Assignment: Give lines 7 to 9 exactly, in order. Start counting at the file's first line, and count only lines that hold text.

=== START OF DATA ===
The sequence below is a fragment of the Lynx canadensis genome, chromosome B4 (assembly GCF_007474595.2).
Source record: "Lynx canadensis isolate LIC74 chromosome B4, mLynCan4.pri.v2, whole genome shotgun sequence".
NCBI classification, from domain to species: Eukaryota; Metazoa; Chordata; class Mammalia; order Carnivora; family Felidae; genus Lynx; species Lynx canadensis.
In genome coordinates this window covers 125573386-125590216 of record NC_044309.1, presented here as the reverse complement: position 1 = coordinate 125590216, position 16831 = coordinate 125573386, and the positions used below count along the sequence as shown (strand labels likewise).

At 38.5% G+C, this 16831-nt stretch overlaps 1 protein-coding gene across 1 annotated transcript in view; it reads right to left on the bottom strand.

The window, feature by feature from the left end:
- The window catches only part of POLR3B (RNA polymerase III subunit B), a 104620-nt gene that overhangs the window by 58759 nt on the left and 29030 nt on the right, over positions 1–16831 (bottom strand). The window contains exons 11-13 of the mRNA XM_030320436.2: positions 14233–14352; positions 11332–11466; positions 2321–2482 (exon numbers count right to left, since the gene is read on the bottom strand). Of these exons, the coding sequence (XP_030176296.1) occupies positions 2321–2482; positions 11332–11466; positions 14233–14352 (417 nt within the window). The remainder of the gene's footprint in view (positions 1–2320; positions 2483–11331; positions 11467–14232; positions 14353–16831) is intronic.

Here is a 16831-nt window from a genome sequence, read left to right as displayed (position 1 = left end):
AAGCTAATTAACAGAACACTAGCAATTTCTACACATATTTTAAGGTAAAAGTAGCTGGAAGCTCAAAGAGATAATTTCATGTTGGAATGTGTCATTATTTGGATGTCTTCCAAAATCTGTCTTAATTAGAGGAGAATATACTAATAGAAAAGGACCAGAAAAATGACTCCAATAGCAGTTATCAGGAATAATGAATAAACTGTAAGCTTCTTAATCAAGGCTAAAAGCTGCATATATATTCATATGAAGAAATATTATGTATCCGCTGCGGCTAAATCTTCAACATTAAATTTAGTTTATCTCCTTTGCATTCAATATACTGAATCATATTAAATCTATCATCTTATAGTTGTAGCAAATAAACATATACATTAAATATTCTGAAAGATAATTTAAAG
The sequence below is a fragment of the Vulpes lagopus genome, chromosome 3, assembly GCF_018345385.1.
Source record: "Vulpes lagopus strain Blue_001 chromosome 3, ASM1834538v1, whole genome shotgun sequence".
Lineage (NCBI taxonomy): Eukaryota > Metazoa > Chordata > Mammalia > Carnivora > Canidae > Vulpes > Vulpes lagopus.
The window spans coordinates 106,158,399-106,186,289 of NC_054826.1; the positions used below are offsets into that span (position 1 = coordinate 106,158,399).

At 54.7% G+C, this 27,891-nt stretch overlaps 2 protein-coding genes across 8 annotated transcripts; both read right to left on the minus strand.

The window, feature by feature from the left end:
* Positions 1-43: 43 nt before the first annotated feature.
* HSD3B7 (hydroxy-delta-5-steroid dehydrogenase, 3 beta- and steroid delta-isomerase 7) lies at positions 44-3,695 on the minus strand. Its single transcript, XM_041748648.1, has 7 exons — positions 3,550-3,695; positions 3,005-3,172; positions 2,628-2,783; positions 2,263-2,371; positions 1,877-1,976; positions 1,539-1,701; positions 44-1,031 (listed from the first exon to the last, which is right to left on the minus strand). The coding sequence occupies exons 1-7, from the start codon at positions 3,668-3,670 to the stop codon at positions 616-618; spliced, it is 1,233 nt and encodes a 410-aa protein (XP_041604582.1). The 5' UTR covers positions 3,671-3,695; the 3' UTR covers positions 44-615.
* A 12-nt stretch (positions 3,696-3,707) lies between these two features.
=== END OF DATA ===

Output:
- The window catches only part of POLR3B (RNA polymerase III subunit B), a 104620-nt gene that overhangs the window by 58759 nt on the left and 29030 nt on the right, over positions 1–16831 (bottom strand). The window contains exons 11-13 of the mRNA XM_030320436.2: positions 14233–14352; positions 11332–11466; positions 2321–2482 (exon numbers count right to left, since the gene is read on the bottom strand). Of these exons, the coding sequence (XP_030176296.1) occupies positions 2321–2482; positions 11332–11466; positions 14233–14352 (417 nt within the window). The remainder of the gene's footprint in view (positions 1–2320; positions 2483–11331; positions 11467–14232; positions 14353–16831) is intronic.

Here is a 16831-nt window from a genome sequence, read left to right as displayed (position 1 = left end):
AAGCTAATTAACAGAACACTAGCAATTTCTACACATATTTTAAGGTAAAAGTAGCTGGAAGCTCAAAGAGATAATTTCATGTTGGAATGTGTCATTATTTGGATGTCTTCCAAAATCTGTCTTAATTAGAGGAGAATATACTAATAGAAAAGGACCAGAAAAATGACTCCAATAGCAGTTATCAGGAATAATGAATAAACTGTAAGCTTCTTAATCAAGGCTAAAAGCTGCATATATATTCATATGAAGAAATATTATGTATCCGCTGCGGCTAAATCTTCAACATTAAATTTAGTTTATCTCCTTTGCATTCAATATACTGAATCATATTAAATCTATCATCTTATAGTTGTAGCAAATAAACATATACATTAAATATTCTGAAAGATAATTTAAAG